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Education Matters

June 18, 2010|Dan Kimber

Editor's Note: Numerous instances of plagiarism have been discovered in Dan Kimber’s “Education Matters” column, which ran in the News- Press from September 2003 to September 2011. In those columns where plagiarism has been found, a For the Record specifying the details will be appended to the piece.

I had the honor of giving the keynote speech at Hoover High's Baccalaureate last Sunday, and it was quite an emotional experience for me. I said goodbye to yet another group of seniors, and I was also saying goodbye to a profession that has treated me well for nearly four decades.

Here's what I said to the kids, with a few spare afterthoughts in the margins.

Thanks to St. Marks Episcopal for providing this beautiful setting, as it has for the last 20 years of graduating seniors throughout our community.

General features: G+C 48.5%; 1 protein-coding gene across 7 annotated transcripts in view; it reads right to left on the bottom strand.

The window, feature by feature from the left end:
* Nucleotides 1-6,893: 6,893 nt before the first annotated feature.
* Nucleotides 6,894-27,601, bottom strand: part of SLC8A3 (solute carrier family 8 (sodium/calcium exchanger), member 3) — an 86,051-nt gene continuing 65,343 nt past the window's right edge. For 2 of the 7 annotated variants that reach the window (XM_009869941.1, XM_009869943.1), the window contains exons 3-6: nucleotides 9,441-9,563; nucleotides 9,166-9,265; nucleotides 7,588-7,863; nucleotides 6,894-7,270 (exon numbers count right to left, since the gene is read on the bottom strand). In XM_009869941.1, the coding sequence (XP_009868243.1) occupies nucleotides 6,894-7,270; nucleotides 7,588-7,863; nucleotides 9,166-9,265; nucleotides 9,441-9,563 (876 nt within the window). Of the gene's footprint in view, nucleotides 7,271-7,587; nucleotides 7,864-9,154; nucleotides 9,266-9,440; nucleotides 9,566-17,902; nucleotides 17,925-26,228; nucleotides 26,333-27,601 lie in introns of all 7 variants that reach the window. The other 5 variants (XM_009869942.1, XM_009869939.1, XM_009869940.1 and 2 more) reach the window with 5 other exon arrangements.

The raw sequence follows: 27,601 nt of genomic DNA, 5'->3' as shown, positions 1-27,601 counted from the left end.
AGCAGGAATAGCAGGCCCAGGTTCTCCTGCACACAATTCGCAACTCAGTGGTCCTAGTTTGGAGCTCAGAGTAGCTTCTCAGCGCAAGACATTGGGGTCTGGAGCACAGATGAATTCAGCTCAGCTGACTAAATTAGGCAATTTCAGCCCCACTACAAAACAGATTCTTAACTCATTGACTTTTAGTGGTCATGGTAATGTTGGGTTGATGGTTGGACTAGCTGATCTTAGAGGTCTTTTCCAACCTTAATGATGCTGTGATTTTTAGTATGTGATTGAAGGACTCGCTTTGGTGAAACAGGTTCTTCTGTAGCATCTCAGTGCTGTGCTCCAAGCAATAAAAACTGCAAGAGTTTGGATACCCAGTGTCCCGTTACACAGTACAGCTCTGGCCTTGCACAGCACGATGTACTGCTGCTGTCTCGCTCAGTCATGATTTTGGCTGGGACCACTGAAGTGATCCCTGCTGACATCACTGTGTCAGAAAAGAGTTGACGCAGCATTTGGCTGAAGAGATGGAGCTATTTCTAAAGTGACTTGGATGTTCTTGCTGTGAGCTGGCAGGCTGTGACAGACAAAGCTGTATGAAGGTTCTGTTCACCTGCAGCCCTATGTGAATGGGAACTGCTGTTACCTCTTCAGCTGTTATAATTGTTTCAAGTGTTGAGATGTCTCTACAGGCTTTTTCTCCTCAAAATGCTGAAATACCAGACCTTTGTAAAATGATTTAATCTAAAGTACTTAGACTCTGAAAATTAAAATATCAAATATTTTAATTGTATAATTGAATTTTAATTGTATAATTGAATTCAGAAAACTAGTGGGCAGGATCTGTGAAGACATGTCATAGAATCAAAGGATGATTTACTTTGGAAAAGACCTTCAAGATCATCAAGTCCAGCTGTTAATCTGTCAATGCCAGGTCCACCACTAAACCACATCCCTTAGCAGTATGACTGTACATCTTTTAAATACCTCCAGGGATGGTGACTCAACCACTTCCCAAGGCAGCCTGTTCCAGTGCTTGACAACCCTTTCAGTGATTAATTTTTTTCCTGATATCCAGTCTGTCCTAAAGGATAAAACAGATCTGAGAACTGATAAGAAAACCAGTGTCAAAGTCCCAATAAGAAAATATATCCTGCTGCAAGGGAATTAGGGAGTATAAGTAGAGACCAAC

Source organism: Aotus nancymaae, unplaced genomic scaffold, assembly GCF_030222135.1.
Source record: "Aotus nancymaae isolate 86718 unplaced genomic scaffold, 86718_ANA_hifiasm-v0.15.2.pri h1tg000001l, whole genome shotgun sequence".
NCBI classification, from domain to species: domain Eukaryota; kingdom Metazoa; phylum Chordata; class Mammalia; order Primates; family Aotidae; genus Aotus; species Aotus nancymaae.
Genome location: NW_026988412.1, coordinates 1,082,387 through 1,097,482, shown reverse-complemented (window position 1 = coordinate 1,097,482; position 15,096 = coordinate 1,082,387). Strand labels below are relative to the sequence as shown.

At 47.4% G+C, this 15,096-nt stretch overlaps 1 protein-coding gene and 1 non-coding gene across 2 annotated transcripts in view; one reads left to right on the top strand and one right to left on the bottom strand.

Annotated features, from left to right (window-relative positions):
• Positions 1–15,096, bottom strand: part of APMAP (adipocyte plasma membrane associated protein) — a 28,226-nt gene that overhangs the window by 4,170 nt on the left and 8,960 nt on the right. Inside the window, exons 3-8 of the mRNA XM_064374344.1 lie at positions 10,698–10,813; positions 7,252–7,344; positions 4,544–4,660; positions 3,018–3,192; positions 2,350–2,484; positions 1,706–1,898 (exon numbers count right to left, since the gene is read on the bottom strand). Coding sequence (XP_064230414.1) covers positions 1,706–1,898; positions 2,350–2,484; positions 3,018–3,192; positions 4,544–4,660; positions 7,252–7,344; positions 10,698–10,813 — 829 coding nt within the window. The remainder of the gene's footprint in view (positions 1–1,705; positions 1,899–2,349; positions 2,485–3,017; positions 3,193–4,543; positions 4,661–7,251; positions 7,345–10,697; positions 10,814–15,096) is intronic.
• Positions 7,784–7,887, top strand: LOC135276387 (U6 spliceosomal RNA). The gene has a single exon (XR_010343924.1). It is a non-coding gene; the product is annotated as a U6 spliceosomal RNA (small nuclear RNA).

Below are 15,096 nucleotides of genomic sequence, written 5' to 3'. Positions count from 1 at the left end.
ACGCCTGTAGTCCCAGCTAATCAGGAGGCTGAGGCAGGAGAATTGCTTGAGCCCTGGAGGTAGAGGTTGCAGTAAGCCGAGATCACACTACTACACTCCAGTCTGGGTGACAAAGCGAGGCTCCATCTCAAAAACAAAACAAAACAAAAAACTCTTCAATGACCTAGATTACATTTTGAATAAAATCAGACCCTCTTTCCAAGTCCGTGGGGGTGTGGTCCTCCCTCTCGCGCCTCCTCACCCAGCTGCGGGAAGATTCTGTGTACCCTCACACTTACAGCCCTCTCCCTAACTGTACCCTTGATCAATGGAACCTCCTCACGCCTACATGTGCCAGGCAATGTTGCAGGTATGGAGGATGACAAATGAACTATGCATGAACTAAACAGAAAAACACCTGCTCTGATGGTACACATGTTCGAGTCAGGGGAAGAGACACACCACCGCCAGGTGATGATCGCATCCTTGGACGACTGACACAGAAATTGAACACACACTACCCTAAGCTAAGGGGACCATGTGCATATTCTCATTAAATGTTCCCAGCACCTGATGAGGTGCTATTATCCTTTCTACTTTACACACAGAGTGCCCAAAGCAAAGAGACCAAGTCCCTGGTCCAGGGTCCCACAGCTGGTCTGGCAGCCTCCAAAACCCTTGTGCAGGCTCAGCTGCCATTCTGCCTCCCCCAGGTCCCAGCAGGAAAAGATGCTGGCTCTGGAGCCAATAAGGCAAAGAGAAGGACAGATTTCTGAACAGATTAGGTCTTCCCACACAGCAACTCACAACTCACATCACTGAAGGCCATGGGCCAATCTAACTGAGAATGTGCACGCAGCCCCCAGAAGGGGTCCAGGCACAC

(Thanks to Virginia Young, who volunteers her time to her beloved church and for making this happen for thousands of kids over the years. She is one of those unsung heroes in our community who does great things with no thought of reward or recognition.)

I was asked to say a few words today, and I thank you for that honor.

So, to the class of 2010, my final farewell.

Raise your hands (sorry about that — can't shake the teacher in me) if you have heard any of the following cliches:

"It seems like only yesterday."

"Where did the years go?" (You'll all say variations of these too when you attend your 30th reunions and thereafter, for the rest of your lives.)

"You've only just begun."

"The future is yours."

"Your potential is unlimited." (Those are for you, my children, and a rich harvest of others that we might mention here that would have you nodding in agreement with you minds a thousand miles away.)

It just doesn't seem like that long ago that I was sitting where you are today, so all those sayings and proverbs about how "time flies" — they are, alas, true.

Getting older is inevitable, but how you age is your choice. My first suggestion to you young people is to always, always keep your sense of humor. Life is just too short for you to be too serious, and you are not so old to be out of touch with the silly, giggling child that you once were. As you make your mark in this world, hopefully that little child will be your constant companion.

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